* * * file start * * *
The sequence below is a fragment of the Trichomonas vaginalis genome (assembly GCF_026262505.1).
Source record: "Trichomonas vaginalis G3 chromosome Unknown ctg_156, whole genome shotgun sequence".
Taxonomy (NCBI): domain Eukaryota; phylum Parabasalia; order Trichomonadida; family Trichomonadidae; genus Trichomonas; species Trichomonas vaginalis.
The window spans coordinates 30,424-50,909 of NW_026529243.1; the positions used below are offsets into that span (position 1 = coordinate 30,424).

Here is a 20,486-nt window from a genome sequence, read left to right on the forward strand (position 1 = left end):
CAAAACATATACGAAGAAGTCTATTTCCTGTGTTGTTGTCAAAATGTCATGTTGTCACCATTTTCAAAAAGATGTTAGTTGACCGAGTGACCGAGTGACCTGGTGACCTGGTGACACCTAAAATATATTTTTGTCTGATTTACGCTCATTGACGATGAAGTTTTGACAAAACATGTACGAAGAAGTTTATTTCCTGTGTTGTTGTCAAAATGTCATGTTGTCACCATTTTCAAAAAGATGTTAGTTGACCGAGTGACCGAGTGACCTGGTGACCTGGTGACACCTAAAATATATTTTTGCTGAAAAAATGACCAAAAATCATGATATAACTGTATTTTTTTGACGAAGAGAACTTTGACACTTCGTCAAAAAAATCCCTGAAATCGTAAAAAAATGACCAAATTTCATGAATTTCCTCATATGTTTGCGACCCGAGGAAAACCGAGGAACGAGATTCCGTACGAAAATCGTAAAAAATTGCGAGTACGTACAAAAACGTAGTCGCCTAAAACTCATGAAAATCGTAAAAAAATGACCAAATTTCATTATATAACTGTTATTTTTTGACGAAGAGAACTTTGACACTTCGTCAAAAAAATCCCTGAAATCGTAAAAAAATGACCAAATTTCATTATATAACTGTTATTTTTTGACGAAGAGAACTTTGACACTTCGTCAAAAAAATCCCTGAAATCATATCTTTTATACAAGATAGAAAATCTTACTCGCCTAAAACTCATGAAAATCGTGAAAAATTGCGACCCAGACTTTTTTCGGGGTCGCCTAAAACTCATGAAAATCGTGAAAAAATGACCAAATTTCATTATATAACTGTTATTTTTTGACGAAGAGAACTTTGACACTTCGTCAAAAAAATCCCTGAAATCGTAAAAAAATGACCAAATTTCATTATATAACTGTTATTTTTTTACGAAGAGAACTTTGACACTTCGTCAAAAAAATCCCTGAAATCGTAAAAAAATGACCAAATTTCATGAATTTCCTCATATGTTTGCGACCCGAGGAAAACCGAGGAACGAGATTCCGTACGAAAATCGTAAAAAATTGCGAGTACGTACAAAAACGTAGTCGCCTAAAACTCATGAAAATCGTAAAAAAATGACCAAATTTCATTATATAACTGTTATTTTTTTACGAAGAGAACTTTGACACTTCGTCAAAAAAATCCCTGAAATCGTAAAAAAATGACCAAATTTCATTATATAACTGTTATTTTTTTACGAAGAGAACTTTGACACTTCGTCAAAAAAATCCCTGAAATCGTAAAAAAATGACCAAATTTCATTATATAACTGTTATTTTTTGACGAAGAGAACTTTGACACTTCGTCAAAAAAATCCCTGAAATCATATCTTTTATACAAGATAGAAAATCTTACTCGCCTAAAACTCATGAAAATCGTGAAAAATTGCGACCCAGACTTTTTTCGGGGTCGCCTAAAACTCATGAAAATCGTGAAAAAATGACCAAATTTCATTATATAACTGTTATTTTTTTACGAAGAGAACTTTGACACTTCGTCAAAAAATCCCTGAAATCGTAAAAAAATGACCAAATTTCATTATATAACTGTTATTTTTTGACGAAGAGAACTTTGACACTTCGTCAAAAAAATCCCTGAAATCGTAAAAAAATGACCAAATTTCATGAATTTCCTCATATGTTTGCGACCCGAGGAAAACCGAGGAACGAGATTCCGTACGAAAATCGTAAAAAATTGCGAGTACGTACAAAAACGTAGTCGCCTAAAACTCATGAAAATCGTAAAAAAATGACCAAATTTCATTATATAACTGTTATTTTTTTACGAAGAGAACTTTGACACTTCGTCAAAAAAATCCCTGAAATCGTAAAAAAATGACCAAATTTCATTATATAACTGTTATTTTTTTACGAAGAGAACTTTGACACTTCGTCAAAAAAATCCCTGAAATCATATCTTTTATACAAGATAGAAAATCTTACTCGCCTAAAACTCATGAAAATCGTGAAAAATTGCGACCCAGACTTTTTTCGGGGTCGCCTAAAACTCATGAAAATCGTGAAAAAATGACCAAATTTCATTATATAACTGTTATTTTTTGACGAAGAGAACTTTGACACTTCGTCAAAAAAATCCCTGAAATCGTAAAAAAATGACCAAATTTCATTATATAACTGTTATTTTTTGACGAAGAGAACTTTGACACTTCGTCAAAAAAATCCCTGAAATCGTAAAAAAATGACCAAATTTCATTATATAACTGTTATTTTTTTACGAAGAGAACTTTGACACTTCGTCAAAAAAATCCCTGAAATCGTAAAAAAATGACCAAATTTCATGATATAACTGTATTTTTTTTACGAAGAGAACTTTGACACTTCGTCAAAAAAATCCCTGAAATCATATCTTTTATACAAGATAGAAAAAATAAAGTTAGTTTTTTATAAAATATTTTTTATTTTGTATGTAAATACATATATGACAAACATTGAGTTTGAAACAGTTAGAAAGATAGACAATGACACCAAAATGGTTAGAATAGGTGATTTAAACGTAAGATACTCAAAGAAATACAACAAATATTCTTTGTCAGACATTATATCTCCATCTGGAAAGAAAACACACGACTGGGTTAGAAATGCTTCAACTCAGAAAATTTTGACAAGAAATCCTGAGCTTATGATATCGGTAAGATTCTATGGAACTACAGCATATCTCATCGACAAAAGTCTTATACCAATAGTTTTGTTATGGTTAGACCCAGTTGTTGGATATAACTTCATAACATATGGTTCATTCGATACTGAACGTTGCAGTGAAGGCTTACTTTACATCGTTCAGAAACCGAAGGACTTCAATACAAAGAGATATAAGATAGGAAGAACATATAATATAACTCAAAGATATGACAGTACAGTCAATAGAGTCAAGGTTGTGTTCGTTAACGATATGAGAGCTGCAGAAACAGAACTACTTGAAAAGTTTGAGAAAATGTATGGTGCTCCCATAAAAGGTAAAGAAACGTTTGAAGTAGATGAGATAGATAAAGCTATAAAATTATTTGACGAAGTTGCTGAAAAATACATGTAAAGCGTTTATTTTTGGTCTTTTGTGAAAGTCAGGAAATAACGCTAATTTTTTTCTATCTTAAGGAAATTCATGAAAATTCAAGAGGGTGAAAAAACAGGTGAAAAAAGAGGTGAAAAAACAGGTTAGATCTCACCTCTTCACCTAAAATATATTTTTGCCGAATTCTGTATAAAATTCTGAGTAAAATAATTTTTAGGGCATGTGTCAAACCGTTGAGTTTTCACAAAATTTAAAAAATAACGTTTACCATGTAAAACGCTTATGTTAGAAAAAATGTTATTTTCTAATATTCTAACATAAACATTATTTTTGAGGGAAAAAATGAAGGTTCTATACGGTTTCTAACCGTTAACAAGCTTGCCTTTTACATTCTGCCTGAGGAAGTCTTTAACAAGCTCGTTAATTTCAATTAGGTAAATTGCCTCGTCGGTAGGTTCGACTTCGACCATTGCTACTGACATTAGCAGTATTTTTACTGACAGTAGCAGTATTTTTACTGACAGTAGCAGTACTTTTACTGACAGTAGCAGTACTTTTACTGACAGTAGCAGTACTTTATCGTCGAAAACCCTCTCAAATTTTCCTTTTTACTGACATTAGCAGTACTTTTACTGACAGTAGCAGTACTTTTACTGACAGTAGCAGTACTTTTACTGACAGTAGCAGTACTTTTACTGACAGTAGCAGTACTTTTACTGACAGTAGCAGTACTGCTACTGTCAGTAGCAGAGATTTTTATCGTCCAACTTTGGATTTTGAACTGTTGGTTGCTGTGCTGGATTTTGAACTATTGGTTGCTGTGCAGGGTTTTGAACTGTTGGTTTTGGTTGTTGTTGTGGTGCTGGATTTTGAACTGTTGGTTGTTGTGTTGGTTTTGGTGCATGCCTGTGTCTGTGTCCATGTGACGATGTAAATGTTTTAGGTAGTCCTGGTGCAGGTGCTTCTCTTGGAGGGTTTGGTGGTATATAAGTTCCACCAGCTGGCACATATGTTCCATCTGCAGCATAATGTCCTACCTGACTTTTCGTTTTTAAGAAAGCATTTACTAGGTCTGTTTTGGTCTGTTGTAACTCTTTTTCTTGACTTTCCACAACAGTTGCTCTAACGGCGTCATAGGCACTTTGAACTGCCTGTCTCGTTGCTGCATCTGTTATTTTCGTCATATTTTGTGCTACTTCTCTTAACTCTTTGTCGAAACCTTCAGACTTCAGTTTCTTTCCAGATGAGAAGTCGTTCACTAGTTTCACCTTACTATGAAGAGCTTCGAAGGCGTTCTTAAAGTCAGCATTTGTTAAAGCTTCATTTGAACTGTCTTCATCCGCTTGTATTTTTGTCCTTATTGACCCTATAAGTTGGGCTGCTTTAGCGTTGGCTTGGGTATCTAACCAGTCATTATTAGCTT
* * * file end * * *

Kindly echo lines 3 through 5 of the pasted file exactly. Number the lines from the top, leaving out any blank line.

Taxonomy (NCBI): domain Eukaryota; phylum Parabasalia; order Trichomonadida; family Trichomonadidae; genus Trichomonas; species Trichomonas vaginalis.
The window spans coordinates 30,424-50,909 of NW_026529243.1; the positions used below are offsets into that span (position 1 = coordinate 30,424).

Here is a 20,486-nt window from a genome sequence, read left to right on the forward strand (position 1 = left end):